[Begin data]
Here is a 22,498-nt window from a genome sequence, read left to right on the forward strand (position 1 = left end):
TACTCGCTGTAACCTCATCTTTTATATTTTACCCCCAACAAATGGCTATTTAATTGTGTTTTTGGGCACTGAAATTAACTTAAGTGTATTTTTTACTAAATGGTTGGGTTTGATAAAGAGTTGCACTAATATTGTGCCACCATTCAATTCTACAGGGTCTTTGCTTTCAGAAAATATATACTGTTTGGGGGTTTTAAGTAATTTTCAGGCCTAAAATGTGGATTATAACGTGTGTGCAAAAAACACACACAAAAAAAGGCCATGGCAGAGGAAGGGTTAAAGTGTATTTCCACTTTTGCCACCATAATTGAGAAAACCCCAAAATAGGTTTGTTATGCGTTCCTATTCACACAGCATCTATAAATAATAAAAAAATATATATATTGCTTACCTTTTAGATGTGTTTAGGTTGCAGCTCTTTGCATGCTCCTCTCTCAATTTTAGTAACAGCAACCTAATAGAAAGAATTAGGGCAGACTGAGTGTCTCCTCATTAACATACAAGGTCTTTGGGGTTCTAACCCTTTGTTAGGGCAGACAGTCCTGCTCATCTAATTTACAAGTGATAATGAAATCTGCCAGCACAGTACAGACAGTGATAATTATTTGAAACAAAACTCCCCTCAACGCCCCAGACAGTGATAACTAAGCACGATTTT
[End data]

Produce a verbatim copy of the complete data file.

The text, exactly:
Here is a 22,498-nt window from a genome sequence, read left to right on the forward strand (position 1 = left end):
TACTCGCTGTAACCTCATCTTTTATATTTTACCCCCAACAAATGGCTATTTAATTGTGTTTTTGGGCACTGAAATTAACTTAAGTGTATTTTTTACTAAATGGTTGGGTTTGATAAAGAGTTGCACTAATATTGTGCCACCATTCAATTCTACAGGGTCTTTGCTTTCAGAAAATATATACTGTTTGGGGGTTTTAAGTAATTTTCAGGCCTAAAATGTGGATTATAACGTGTGTGCAAAAAACACACACAAAAAAAGGCCATGGCAGAGGAAGGGTTAAAGTGTATTTCCACTTTTGCCACCATAATTGAGAAAACCCCAAAATAGGTTTGTTATGCGTTCCTATTCACACAGCATCTATAAATAATAAAAAAATATATATATTGCTTACCTTTTAGATGTGTTTAGGTTGCAGCTCTTTGCATGCTCCTCTCTCAATTTTAGTAACAGCAACCTAATAGAAAGAATTAGGGCAGACTGAGTGTCTCCTCATTAACATACAAGGTCTTTGGGGTTCTAACCCTTTGTTAGGGCAGACAGTCCTGCTCATCTAATTTACAAGTGATAATGAAATCTGCCAGCACAGTACAGACAGTGATAATTATTTGAAACAAAACTCCCCTCAACGCCCCAGACAGTGATAACTAAGCACGATTTT